The truth is: Our generals can't quite tell us what our "mission" in Afghanistan is: First, there is no way we can defeat the Taliban, since they enjoy too much popular support in the rural areas, which is the majority of that country. Even though we've been there for nine years, the Taliban are still controlling that country. After nine years, the Taliban, not our army control the environment in our combat areas, and so far, we have only completely run the Taliban out of 3% of Afghanistan. During World War II, it took us only eleven months after D-day to entirely defeat the Nazis across all of Europe. In addition, our troops and their commanders are still trying to learn the language, the culture, and the customs of Afghanistan. After they have killed numerous civilians, through recklessness or for sport, our troops are simply not trusted by most of the citizens of Afghanistan.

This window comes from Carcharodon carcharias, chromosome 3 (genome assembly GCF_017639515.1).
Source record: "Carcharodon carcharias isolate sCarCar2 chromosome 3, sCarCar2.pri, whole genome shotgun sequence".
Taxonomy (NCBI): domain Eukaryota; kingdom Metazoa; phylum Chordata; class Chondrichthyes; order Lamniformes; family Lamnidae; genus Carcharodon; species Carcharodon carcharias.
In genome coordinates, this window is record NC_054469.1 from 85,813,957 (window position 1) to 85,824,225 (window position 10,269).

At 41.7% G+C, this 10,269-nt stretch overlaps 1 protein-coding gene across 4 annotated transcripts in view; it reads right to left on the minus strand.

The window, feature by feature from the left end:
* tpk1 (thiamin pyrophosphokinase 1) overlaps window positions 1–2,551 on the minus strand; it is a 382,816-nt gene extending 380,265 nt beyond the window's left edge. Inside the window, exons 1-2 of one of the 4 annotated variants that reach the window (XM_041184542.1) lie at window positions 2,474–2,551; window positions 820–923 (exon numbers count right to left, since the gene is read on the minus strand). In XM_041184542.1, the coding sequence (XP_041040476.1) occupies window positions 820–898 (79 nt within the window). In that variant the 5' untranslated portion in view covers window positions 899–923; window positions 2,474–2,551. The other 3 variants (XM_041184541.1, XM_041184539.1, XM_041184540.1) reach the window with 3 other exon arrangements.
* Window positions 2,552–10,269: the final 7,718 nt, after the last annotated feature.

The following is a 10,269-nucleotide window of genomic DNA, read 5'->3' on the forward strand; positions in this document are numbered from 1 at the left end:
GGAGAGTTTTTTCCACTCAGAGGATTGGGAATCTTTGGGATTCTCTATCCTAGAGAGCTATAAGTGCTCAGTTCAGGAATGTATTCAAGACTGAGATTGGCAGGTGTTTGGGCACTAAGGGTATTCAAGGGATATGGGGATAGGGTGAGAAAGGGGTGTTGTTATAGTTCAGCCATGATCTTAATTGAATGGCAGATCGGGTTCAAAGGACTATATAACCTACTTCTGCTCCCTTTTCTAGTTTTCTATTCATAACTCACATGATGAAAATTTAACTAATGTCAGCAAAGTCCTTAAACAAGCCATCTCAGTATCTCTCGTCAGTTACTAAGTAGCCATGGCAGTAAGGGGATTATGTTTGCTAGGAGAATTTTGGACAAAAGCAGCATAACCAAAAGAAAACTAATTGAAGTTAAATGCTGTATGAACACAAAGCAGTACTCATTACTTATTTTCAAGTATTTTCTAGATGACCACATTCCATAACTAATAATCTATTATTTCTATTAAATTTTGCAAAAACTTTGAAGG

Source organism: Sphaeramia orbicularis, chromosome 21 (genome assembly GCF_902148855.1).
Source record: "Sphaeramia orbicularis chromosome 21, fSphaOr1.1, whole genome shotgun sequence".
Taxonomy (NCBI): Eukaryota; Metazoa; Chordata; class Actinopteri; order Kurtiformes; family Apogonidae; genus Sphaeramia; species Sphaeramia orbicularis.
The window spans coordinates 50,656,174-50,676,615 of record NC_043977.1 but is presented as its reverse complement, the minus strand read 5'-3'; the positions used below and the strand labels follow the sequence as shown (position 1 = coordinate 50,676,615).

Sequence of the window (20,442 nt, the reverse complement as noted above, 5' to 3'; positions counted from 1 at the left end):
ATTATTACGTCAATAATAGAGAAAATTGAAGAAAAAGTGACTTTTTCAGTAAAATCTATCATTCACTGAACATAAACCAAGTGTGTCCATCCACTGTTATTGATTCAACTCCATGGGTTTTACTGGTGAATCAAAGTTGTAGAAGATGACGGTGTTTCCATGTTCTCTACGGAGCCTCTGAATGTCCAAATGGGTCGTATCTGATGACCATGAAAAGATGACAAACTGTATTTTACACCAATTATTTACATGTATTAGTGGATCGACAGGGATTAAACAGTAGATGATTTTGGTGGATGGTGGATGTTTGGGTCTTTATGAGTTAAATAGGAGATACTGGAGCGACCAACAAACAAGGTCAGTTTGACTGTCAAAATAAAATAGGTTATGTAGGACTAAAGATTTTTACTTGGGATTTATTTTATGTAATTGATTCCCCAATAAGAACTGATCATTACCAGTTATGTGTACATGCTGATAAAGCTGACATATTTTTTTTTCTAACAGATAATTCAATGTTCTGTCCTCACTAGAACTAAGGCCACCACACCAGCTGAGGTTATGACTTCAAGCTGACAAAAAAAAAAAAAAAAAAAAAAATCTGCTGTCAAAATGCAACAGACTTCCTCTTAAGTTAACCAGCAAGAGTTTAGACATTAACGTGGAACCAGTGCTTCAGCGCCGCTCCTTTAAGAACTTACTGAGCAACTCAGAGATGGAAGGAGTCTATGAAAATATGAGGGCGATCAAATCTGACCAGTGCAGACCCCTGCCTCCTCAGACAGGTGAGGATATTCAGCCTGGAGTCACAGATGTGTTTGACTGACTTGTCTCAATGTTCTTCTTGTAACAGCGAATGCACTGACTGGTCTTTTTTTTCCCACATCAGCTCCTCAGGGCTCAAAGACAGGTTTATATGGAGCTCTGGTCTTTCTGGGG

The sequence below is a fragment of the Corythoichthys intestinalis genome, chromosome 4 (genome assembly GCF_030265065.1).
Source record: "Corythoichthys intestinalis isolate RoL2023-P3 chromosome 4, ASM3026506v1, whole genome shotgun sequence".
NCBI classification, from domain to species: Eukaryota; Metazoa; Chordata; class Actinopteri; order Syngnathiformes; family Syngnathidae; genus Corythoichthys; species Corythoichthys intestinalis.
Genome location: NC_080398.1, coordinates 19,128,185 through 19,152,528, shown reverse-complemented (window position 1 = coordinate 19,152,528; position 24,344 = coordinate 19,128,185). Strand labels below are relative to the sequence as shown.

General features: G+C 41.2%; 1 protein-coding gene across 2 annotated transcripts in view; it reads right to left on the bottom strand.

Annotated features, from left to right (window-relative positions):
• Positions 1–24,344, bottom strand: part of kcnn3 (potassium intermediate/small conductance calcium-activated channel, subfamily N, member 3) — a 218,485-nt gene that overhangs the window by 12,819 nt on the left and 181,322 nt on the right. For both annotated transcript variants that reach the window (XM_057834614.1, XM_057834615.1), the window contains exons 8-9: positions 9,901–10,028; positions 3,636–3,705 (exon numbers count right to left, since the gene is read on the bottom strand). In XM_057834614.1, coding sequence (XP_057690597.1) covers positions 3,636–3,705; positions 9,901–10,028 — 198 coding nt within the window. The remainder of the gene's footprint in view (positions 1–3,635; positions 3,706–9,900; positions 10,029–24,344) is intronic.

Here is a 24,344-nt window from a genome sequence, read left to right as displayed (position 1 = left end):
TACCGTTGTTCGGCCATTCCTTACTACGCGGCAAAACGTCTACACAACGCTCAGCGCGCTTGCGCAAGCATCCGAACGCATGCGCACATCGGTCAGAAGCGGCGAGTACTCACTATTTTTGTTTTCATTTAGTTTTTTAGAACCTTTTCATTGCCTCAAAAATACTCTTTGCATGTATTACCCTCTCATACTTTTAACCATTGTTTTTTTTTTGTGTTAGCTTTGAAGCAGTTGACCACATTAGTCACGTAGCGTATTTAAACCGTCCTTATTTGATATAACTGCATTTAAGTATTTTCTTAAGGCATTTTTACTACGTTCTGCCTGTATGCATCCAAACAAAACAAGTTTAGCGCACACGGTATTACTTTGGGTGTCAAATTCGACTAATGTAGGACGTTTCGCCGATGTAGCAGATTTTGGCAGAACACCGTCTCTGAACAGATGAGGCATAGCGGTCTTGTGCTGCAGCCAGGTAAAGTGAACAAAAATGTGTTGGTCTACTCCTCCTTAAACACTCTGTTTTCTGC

In addition, the Afghan government we installed is corrupt beyond belief, no wonder their citizens don't trust them. "President" Karzai is on anti-depressants, and our advisors (my job in Vietnam) tell us he is erratic and "loopy" much of the time. (Don't forget that he once ran a coffee shop in New York, hardly a good background for running a country, especially one embroiled in a serious war.)
Before I became an advisory team leader in Vietnam, I had at least a reasonably solid military background!